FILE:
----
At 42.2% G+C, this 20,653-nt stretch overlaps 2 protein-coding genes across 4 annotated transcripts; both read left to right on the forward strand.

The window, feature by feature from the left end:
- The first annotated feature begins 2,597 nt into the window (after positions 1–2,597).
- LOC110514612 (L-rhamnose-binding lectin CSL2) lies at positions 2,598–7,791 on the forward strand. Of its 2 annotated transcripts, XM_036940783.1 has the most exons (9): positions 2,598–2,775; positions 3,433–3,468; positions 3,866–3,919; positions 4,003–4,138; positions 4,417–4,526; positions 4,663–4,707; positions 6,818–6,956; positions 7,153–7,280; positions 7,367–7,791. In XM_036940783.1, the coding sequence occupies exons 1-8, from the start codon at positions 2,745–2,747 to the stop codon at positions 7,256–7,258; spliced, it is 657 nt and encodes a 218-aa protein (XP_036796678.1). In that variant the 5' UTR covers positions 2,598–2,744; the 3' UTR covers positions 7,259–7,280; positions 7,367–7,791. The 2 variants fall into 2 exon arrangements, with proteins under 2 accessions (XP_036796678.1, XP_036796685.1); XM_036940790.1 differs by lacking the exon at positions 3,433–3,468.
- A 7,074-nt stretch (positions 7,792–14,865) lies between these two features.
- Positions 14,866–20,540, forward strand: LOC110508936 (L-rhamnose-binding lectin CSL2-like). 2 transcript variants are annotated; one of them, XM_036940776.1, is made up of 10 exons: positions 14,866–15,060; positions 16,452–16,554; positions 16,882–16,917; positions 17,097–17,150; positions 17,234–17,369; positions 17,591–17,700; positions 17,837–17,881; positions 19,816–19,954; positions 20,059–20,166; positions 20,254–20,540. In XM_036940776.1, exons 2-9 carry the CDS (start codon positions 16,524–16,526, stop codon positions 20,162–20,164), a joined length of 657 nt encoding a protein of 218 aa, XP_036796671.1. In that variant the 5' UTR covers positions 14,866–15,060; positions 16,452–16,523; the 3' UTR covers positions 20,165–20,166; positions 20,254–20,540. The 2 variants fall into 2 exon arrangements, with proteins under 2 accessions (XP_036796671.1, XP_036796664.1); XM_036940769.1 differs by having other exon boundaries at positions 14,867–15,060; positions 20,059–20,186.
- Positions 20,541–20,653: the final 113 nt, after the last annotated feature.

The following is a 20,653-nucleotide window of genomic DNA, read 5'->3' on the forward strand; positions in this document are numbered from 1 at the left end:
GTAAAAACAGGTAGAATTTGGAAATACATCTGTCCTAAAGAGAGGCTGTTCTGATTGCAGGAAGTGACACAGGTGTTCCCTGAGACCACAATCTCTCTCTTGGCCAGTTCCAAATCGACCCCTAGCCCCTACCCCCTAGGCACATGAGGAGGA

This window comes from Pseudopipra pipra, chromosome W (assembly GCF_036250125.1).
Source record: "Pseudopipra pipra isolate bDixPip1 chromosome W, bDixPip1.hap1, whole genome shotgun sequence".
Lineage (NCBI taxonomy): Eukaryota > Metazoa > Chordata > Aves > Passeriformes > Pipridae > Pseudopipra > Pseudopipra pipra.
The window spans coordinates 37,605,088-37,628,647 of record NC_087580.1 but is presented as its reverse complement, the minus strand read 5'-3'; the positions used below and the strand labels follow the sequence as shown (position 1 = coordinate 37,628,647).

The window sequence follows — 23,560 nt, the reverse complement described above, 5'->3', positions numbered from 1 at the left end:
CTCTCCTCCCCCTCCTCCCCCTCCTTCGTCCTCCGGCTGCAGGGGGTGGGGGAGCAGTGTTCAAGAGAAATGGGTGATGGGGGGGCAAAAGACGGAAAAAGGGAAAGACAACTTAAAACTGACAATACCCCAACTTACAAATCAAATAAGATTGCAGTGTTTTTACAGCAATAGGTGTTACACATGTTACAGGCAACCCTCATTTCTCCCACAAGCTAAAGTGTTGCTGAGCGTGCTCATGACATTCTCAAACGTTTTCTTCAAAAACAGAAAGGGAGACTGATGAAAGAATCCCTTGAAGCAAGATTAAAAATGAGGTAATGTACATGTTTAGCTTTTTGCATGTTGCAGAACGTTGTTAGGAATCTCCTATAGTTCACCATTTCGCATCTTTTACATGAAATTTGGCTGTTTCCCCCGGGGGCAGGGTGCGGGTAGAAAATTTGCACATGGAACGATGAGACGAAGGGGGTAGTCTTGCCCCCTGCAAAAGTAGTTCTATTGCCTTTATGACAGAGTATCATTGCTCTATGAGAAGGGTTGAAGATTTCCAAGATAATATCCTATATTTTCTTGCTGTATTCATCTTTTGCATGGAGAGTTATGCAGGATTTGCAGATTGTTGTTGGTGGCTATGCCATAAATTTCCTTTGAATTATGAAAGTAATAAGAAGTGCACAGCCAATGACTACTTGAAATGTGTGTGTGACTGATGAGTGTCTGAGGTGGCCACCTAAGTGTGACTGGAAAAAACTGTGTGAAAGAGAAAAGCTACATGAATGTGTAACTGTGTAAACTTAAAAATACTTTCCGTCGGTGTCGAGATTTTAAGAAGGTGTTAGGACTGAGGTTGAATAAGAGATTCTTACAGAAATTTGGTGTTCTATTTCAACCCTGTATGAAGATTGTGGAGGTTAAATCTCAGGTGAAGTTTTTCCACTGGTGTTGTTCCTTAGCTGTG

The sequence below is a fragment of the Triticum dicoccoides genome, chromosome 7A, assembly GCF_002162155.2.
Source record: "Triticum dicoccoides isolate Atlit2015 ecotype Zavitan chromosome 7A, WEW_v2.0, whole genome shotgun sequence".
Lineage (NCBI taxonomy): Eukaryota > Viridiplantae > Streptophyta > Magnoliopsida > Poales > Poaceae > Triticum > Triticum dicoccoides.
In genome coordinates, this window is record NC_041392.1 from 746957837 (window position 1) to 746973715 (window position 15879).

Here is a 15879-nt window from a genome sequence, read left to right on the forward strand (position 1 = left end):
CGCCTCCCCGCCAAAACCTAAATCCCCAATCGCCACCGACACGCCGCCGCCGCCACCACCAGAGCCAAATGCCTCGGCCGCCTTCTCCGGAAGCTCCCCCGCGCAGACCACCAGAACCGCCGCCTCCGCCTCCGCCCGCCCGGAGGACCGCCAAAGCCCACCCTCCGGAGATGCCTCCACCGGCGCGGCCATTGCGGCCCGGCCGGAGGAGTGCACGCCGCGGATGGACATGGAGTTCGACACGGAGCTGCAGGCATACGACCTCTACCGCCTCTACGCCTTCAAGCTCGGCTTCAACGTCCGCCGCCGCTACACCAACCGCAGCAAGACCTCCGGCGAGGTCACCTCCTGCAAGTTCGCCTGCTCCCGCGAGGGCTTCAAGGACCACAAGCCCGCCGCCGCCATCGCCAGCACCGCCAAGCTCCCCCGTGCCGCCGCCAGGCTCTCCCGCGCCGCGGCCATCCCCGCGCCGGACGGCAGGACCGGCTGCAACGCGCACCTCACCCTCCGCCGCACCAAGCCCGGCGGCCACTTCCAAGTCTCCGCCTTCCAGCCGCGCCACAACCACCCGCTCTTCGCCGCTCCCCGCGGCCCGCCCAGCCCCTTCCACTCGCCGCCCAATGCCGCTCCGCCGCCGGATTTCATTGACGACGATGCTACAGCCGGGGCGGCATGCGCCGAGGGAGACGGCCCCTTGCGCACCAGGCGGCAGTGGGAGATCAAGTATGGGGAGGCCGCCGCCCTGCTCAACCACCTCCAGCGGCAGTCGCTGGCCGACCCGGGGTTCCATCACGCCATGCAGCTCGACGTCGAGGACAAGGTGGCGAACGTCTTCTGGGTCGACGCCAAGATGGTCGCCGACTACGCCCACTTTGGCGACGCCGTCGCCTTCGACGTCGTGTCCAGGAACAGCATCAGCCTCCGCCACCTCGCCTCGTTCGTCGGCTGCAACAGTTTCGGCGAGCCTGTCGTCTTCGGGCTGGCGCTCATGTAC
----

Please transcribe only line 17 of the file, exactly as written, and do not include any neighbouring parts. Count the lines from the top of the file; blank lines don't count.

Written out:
Source record: "Triticum dicoccoides isolate Atlit2015 ecotype Zavitan chromosome 7A, WEW_v2.0, whole genome shotgun sequence".